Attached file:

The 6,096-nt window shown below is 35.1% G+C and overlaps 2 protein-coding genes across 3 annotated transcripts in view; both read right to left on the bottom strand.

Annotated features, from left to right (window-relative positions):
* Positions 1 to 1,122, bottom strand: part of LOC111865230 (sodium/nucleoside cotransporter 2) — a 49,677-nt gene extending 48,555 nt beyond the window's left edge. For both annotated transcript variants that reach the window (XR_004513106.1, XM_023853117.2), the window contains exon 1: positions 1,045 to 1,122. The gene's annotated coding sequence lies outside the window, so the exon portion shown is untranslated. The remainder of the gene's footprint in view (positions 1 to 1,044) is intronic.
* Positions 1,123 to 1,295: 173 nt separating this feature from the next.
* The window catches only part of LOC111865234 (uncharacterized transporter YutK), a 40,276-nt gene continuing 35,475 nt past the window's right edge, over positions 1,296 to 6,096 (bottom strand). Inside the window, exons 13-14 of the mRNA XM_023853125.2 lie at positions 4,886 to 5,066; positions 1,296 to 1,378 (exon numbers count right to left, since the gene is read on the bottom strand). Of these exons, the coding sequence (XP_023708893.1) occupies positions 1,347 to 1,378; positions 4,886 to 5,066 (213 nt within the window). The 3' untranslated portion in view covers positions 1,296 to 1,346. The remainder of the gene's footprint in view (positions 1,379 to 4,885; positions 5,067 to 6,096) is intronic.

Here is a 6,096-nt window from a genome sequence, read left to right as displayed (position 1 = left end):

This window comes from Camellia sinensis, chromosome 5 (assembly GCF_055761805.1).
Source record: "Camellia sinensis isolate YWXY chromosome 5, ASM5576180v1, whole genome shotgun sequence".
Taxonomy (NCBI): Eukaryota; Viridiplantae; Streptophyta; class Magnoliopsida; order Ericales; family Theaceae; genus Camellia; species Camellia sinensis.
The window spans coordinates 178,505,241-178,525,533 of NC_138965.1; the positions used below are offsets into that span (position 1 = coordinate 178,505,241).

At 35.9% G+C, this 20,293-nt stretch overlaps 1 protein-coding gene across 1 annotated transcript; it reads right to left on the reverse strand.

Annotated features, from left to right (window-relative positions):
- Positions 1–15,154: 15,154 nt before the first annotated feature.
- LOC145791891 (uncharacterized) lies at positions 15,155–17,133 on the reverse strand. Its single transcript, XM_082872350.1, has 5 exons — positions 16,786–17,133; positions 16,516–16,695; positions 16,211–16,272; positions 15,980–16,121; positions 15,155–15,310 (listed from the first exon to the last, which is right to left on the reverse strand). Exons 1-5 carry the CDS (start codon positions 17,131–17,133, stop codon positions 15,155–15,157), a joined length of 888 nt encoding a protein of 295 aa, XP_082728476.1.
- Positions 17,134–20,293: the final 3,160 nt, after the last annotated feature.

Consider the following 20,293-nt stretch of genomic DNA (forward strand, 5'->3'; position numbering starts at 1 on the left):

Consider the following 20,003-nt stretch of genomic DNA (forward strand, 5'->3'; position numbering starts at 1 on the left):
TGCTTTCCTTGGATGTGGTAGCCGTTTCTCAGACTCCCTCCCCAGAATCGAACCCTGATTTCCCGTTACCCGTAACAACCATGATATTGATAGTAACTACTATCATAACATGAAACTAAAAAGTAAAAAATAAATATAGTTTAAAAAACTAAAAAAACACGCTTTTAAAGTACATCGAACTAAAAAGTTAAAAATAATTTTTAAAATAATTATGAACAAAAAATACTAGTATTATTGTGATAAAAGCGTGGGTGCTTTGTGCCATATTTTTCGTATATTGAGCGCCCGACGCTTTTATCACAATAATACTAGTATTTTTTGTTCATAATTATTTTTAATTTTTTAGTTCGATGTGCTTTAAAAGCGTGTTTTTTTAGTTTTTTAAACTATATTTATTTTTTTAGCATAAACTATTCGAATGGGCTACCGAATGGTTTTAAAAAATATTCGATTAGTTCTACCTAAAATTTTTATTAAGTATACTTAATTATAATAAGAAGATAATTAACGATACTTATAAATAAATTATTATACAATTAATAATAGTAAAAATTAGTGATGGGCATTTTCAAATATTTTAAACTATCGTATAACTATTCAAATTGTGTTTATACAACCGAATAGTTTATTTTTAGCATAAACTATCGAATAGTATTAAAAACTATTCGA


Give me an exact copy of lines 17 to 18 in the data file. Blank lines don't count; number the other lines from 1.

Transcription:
Consider the following 20,003-nt stretch of genomic DNA (forward strand, 5'->3'; position numbering starts at 1 on the left):
TGCTTTCCTTGGATGTGGTAGCCGTTTCTCAGACTCCCTCCCCAGAATCGAACCCTGATTTCCCGTTACCCGTAACAACCATGATATTGATAGTAACTACTATCATAACATGAAACTAAAAAGTAAAAAATAAATATAGTTTAAAAAACTAAAAAAACACGCTTTTAAAGTACATCGAACTAAAAAGTTAAAAATAATTTTTAAAATAATTATGAACAAAAAATACTAGTATTATTGTGATAAAAGCGTGGGTGCTTTGTGCCATATTTTTCGTATATTGAGCGCCCGACGCTTTTATCACAATAATACTAGTATTTTTTGTTCATAATTATTTTTAATTTTTTAGTTCGATGTGCTTTAAAAGCGTGTTTTTTTAGTTTTTTAAACTATATTTATTTTTTTAGCATAAACTATTCGAATGGGCTACCGAATGGTTTTAAAAAATATTCGATTAGTTCTACCTAAAATTTTTATTAAGTATACTTAATTATAATAAGAAGATAATTAACGATACTTATAAATAAATTATTATACAATTAATAATAGTAAAAATTAGTGATGGGCATTTTCAAATATTTTAAACTATCGTATAACTATTCAAATTGTGTTTATACAACCGAATAGTTTATTTTTAGCATAAACTATCGAATAGTATTAAAAACTATTCGA